Paul Rudd (Ant-Man) returns as ex-con Scott Lang. He is starting his own security business in San Francisco and is under monitored house arrest by FBI agent Jimmy Woo, played by Randall Park, for secretly helping Captain America in Captain America: Civil War. The creator of the Ant-Man suit Hank Pym, played by Michael Douglas (Oscar winning producer for One Flew Over the Cuckoo’s Nest and best actor in Wall Street), and his daughter Hope, played by Evangeline Lilly (Ant-Man, The Hobbit, Lost) have gone into hiding from the FBI, and are using an office building as their secret lab.
For thirty years, Pym’s wife Janet, played by three-time Oscar nominee Michelle Pfeiffer (The Fabulous Baker Boys, Dangerous Liaisons, Love Field) has been lost in the Quantum Realm. Hank raised his daughter Hope with the assumption that Janet was dead. But when Scott receives a message from Janet in a dream, there is hope that she is actually alive.
Meanwhile, Scott is trying hard to balance his responsibilities as father to Cassie, played by the adorable Abby Ryder Fortson (Ant-Man), with that of being a super hero. His ex is Maggie, played by Judy Greer (Ant-Man), who is married to Paxton, played by two-time Emmy winner Bobby Cannavale (Will & Grace, Boardwalk Empire).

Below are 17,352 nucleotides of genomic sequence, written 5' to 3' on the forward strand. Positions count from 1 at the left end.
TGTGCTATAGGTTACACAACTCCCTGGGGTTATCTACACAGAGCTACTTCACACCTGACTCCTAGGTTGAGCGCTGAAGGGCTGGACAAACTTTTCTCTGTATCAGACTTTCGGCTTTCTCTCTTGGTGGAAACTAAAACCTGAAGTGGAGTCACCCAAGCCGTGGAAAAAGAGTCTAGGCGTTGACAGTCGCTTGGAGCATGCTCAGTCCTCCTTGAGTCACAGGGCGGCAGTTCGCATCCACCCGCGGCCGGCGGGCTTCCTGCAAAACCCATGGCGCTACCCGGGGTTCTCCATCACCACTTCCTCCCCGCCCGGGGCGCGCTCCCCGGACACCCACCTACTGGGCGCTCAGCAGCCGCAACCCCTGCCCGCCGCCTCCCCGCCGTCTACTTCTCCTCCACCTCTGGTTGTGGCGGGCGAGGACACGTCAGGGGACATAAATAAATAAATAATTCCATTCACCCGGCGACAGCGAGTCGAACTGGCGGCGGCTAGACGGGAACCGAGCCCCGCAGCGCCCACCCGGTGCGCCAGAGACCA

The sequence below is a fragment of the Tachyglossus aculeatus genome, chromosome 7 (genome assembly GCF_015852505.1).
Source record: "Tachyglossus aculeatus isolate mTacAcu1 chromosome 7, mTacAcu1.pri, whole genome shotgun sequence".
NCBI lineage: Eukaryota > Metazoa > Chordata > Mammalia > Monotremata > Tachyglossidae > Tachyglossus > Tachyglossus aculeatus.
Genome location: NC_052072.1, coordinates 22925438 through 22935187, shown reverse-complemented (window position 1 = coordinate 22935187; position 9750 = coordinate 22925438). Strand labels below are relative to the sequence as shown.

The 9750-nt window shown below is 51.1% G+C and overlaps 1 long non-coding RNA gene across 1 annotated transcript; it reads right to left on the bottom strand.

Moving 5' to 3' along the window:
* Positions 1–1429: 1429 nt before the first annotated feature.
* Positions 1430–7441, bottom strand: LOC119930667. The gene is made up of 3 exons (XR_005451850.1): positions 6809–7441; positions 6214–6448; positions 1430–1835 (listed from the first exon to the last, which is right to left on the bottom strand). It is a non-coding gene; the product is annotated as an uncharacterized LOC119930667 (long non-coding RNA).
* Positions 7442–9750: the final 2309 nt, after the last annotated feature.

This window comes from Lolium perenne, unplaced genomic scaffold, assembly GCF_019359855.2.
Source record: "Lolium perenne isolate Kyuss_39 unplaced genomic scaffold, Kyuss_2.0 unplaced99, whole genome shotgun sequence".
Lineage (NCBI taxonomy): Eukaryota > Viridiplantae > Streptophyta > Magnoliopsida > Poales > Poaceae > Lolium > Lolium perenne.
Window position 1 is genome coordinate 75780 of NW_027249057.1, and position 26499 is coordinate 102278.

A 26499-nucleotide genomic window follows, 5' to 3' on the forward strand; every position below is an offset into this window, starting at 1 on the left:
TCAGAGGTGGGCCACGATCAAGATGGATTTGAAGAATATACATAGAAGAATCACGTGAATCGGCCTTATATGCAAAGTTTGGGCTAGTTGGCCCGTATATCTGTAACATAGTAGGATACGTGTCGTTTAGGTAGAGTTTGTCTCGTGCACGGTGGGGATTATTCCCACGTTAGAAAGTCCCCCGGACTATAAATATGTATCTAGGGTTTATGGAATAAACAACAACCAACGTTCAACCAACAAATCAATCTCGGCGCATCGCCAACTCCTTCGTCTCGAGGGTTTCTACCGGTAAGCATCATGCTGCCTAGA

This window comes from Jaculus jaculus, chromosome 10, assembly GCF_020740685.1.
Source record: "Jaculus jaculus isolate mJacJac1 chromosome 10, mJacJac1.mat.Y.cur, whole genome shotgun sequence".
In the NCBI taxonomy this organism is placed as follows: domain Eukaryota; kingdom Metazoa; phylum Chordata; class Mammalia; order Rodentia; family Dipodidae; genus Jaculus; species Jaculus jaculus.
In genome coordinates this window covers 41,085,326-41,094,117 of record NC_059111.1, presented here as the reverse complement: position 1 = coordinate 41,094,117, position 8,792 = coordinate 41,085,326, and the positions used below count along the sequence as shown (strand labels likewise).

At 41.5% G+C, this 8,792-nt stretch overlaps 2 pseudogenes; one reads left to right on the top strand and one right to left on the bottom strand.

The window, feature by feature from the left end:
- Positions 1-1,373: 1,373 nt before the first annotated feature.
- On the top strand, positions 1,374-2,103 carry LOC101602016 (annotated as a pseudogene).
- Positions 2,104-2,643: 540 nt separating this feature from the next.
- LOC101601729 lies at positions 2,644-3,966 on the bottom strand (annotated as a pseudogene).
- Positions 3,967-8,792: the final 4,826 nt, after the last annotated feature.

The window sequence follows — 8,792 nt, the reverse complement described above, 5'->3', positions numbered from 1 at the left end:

Hope needs a part to complete the tunnel needed to reach Janet. She agrees to buy it from Black Market technology dealer Sonny Burch, played by Emmy nominee Walton Goggins (Justified). But Burch double-crosses her and wants to sell Hank’s lab.  Ava/Ghost, played by Hannah John-Kamen (Black Mirror), also wants to steal the lab as a cure to relieve her constant pain resulting from a childhood accident.
Oscar nominee Laurence Fishburne (What’s Love Got to Do With It?)  plays Dr. Bill Foster, Hanks’s estranged former S.H.I.E.L.D. colleague. Lang’s “X-Con” security crew team Kurt, played by David Dastmalchian (Ant-Man), Dave, played by T.I. (Ant-Man), and Luis, played by the hilarious Michael Pena (Ant-Man), provide comic relief.
The film is visually appealing, especially with the size changes of the Ant-Man, Wasp and secret lab. This leads to some good laughs as well. There are some exciting car chases, which feature excellent scenes of San Francisco.
A key theme in this film is the importance of family. We see that with Scott and Cassie, and also with Hank, Hope and Janet.
Content concerns include some completely unnecessary adult language, including the abuse of God’s and Jesus’ names, as well as some super-hero violence.